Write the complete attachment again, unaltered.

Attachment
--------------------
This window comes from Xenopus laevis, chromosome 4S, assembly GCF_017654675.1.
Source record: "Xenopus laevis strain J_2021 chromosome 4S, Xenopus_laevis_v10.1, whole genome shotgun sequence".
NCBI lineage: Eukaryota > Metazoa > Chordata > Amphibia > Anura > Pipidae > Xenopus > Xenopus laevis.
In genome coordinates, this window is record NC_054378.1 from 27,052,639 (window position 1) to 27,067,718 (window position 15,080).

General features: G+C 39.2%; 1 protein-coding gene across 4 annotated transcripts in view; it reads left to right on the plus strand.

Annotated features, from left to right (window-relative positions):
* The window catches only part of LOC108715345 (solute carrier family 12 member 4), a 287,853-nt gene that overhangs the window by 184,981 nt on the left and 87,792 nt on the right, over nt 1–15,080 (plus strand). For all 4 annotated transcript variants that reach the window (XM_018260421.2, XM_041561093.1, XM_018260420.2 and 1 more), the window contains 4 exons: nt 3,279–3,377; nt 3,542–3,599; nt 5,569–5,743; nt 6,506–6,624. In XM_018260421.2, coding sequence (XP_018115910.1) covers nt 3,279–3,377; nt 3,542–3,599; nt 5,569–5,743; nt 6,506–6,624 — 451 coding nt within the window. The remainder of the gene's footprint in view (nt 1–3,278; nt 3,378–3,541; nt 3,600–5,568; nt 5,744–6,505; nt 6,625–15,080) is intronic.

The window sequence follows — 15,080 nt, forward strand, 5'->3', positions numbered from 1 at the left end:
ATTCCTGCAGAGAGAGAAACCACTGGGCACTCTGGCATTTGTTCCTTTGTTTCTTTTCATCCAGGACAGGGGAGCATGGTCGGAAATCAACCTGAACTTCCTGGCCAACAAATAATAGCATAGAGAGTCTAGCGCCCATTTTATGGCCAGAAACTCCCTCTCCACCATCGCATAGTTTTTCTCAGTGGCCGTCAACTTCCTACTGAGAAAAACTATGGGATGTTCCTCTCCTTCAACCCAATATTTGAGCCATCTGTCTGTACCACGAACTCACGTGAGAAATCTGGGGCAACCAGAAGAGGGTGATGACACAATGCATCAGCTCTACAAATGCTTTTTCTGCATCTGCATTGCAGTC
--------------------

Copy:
This window comes from Xenopus laevis, chromosome 4S, assembly GCF_017654675.1.
Source record: "Xenopus laevis strain J_2021 chromosome 4S, Xenopus_laevis_v10.1, whole genome shotgun sequence".
NCBI lineage: Eukaryota > Metazoa > Chordata > Amphibia > Anura > Pipidae > Xenopus > Xenopus laevis.
In genome coordinates, this window is record NC_054378.1 from 27,052,639 (window position 1) to 27,067,718 (window position 15,080).

General features: G+C 39.2%; 1 protein-coding gene across 4 annotated transcripts in view; it reads left to right on the plus strand.

Annotated features, from left to right (window-relative positions):
* The window catches only part of LOC108715345 (solute carrier family 12 member 4), a 287,853-nt gene that overhangs the window by 184,981 nt on the left and 87,792 nt on the right, over nt 1–15,080 (plus strand). For all 4 annotated transcript variants that reach the window (XM_018260421.2, XM_041561093.1, XM_018260420.2 and 1 more), the window contains 4 exons: nt 3,279–3,377; nt 3,542–3,599; nt 5,569–5,743; nt 6,506–6,624. In XM_018260421.2, coding sequence (XP_018115910.1) covers nt 3,279–3,377; nt 3,542–3,599; nt 5,569–5,743; nt 6,506–6,624 — 451 coding nt within the window. The remainder of the gene's footprint in view (nt 1–3,278; nt 3,378–3,541; nt 3,600–5,568; nt 5,744–6,505; nt 6,625–15,080) is intronic.

The window sequence follows — 15,080 nt, forward strand, 5'->3', positions numbered from 1 at the left end:
ATTCCTGCAGAGAGAGAAACCACTGGGCACTCTGGCATTTGTTCCTTTGTTTCTTTTCATCCAGGACAGGGGAGCATGGTCGGAAATCAACCTGAACTTCCTGGCCAACAAATAATAGCATAGAGAGTCTAGCGCCCATTTTATGGCCAGAAACTCCCTCTCCACCATCGCATAGTTTTTCTCAGTGGCCGTCAACTTCCTACTGAGAAAAACTATGGGATGTTCCTCTCCTTCAACCCAATATTTGAGCCATCTGTCTGTACCACGAACTCACGTGAGAAATCTGGGGCAACCAGAAGAGGGTGATGACACAATGCATCAGCTCTACAAATGCTTTTTCTGCATCTGCATTGCAGTC